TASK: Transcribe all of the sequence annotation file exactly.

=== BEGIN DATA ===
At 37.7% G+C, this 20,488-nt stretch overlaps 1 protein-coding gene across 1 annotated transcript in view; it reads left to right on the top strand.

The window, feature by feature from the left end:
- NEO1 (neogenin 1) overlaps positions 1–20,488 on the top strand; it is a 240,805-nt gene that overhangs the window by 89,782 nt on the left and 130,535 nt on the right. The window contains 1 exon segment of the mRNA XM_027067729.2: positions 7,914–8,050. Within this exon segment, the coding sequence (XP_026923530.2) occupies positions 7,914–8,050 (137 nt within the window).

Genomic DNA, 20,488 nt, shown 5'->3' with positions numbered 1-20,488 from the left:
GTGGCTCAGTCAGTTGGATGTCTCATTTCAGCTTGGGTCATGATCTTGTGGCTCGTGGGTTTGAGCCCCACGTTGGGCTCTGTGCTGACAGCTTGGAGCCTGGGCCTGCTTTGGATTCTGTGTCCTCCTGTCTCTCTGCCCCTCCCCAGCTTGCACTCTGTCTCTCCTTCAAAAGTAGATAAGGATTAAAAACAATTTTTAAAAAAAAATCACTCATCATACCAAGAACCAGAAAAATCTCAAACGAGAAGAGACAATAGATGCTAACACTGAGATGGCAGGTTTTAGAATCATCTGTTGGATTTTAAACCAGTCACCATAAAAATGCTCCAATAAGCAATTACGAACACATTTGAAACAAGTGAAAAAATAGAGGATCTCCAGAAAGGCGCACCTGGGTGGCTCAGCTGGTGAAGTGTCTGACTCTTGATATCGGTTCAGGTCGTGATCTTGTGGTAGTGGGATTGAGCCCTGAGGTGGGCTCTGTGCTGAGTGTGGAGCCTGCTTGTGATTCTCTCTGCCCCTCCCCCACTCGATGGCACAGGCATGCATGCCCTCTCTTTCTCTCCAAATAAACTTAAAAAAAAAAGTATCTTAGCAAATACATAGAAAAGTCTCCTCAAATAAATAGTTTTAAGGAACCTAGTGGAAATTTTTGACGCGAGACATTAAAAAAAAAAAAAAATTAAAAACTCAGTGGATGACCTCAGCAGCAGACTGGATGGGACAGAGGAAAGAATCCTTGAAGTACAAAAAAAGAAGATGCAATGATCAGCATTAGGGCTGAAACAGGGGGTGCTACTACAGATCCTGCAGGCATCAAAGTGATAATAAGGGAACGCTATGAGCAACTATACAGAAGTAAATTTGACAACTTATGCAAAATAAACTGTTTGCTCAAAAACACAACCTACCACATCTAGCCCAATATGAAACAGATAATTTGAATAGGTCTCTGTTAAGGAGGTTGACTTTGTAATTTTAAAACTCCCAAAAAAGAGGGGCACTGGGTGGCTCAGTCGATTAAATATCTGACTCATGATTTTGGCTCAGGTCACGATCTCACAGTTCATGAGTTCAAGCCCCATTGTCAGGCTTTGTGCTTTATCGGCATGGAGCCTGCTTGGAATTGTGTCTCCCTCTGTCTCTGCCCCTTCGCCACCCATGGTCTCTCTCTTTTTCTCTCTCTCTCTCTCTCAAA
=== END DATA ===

At 37.7% G+C, this 20,488-nt stretch overlaps 1 protein-coding gene across 1 annotated transcript in view; it reads left to right on the top strand.

The window, feature by feature from the left end:
- NEO1 (neogenin 1) overlaps positions 1–20,488 on the top strand; it is a 240,805-nt gene that overhangs the window by 89,782 nt on the left and 130,535 nt on the right. The window contains 1 exon segment of the mRNA XM_027067729.2: positions 7,914–8,050. Within this exon segment, the coding sequence (XP_026923530.2) occupies positions 7,914–8,050 (137 nt within the window).

Genomic DNA, 20,488 nt, shown 5'->3' with positions numbered 1-20,488 from the left:
GTGGCTCAGTCAGTTGGATGTCTCATTTCAGCTTGGGTCATGATCTTGTGGCTCGTGGGTTTGAGCCCCACGTTGGGCTCTGTGCTGACAGCTTGGAGCCTGGGCCTGCTTTGGATTCTGTGTCCTCCTGTCTCTCTGCCCCTCCCCAGCTTGCACTCTGTCTCTCCTTCAAAAGTAGATAAGGATTAAAAACAATTTTTAAAAAAAAATCACTCATCATACCAAGAACCAGAAAAATCTCAAACGAGAAGAGACAATAGATGCTAACACTGAGATGGCAGGTTTTAGAATCATCTGTTGGATTTTAAACCAGTCACCATAAAAATGCTCCAATAAGCAATTACGAACACATTTGAAACAAGTGAAAAAATAGAGGATCTCCAGAAAGGCGCACCTGGGTGGCTCAGCTGGTGAAGTGTCTGACTCTTGATATCGGTTCAGGTCGTGATCTTGTGGTAGTGGGATTGAGCCCTGAGGTGGGCTCTGTGCTGAGTGTGGAGCCTGCTTGTGATTCTCTCTGCCCCTCCCCCACTCGATGGCACAGGCATGCATGCCCTCTCTTTCTCTCCAAATAAACTTAAAAAAAAAAGTATCTTAGCAAATACATAGAAAAGTCTCCTCAAATAAATAGTTTTAAGGAACCTAGTGGAAATTTTTGACGCGAGACATTAAAAAAAAAAAAAAATTAAAAACTCAGTGGATGACCTCAGCAGCAGACTGGATGGGACAGAGGAAAGAATCCTTGAAGTACAAAAAAAGAAGATGCAATGATCAGCATTAGGGCTGAAACAGGGGGTGCTACTACAGATCCTGCAGGCATCAAAGTGATAATAAGGGAACGCTATGAGCAACTATACAGAAGTAAATTTGACAACTTATGCAAAATAAACTGTTTGCTCAAAAACACAACCTACCACATCTAGCCCAATATGAAACAGATAATTTGAATAGGTCTCTGTTAAGGAGGTTGACTTTGTAATTTTAAAACTCCCAAAAAAGAGGGGCACTGGGTGGCTCAGTCGATTAAATATCTGACTCATGATTTTGGCTCAGGTCACGATCTCACAGTTCATGAGTTCAAGCCCCATTGTCAGGCTTTGTGCTTTATCGGCATGGAGCCTGCTTGGAATTGTGTCTCCCTCTGTCTCTGCCCCTTCGCCACCCATGGTCTCTCTCTTTTTCTCTCTCTCTCTCTCTCAAA